Friday, February 3, 2012

How we chose our clinic?

We knew we wanted to pursue surrogacy in India but still had to decide among the various clinics. To us, the primary goal was to be able to afford a few setbacks so we could stay in the game as long as possible. There are clinics that mostly cater to a Western clientele. Naturally, these tend to me more expensive. Also, clinics in major cities tend to be more expensive. Some don’t work with gay couples at all (really! How 1990s). Typically, clinics require one provide a large initial payment (usually between $8000-$15,000) which covers the egg donor, first IVF and preparations for surrogate. The next sum is typically due at confirmation of pregnancy where payments of about $15,000 to $20,000 are spread out over the rest of the pregnancy and this covers the actual surrogacy itself (including her fee) and birth. Sometimes there are extra costs for twins and hospital. This makes total cost of surrogacy anywhere between $25,000-$30,000 (this does not include at least $10,000 for the two trips over there, first a quick one for deposit, and second a longer one to bring home baby). Where clinics differ is what they offer for the initial payment. Most clinics offer a single IVF procedure, a fresh transfer of embryos, freezing of remaining embryos and then several frozen transfers following this. Other clinics will include only the first transfer and charge for each additional transfer.

Some folks are lucky, get pregnant within the first few tries and end of spending about 25-30K on the surrogacy itself. Our goal however was to prepare for failure (which we are really glad about now cause we have had a lot of it). If pregnancy did not occur within the first few transfers or if IVF did not yield enough viable embryos for several transfers then one must pay another large initial payment to start over. Too many failed transfers and this could really add up. We eventually found a clinic that included several IVF’s (and therefore many more transfers) in that initial fee, making it much more likely that we could cover cost of failure.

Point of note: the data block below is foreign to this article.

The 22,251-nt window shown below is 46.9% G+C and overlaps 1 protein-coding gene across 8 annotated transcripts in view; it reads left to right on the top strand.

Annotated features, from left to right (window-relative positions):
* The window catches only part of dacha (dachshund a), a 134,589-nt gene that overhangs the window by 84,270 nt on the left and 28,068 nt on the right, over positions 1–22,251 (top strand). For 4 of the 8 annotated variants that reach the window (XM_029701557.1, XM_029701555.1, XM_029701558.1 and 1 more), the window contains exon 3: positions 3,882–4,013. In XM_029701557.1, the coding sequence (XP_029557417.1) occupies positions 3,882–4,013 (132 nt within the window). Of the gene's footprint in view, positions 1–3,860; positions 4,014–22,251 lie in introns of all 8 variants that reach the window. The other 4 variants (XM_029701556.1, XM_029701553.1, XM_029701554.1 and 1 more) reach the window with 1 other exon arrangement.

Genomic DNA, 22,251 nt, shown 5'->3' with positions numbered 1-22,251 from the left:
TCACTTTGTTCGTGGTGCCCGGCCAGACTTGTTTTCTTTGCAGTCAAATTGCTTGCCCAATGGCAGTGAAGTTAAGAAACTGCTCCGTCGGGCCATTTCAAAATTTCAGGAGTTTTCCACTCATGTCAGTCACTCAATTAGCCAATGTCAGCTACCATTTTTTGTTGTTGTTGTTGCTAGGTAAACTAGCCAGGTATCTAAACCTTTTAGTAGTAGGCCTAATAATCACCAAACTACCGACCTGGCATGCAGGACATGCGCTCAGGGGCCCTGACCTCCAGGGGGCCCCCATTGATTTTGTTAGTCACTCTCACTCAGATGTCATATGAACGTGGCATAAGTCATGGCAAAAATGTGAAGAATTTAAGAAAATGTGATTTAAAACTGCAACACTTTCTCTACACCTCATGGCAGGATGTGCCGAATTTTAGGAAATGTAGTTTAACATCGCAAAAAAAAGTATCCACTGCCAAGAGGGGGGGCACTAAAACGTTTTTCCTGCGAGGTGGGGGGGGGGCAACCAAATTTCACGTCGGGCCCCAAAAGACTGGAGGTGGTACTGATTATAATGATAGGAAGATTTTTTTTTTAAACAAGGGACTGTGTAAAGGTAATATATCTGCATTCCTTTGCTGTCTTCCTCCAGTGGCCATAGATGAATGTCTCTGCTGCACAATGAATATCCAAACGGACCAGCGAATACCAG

For about $15,000 or so extra, one can choose a caucasian donor. Once again, this can become prohibitively expensive if one needs more than one try with donor. We were a bit nervous only because we wanted to make sure our families would be open to loving our child, no matter what physical attributes they possessed (For us, we actually loved the idea of a multi-racial/multi-cultural family--which we pretty much already are). I brought this up with my parents and my step-dad looked at me as if I was crazy and said: are you kidding, it is the twentieth-first century, grow up. That ended those concerns!

Some people prefer to work with a US-based agency who handles communication with the clinic. We liked the idea instead of communicating directly with the clinic doctor. We emailed a lot of clinics at first and found ourselves focusing on those that responded fairly quickly and those that were willing to respond to all our inane questions. I asked lots and lots of questions around success rates (making sure never to confuse pregnancy rates with live-birth rates), whether babies go to full-term, conditions for surrogate living, not so much because the answers distinguished the clinics, but more because we wanted to see whether clinic was responsive in general and if answers seemed to add up. For us, the clinic we ended up working with was the most upfront about providing clear answers (They had many statistics at hand, and even though statistics can be tricky to interpret, I love a good statistic). Finally, we ended up getting a better vibe from the doctor and staff at one of the clinics so we chose it, but honestly financial considerations outweighed everything else.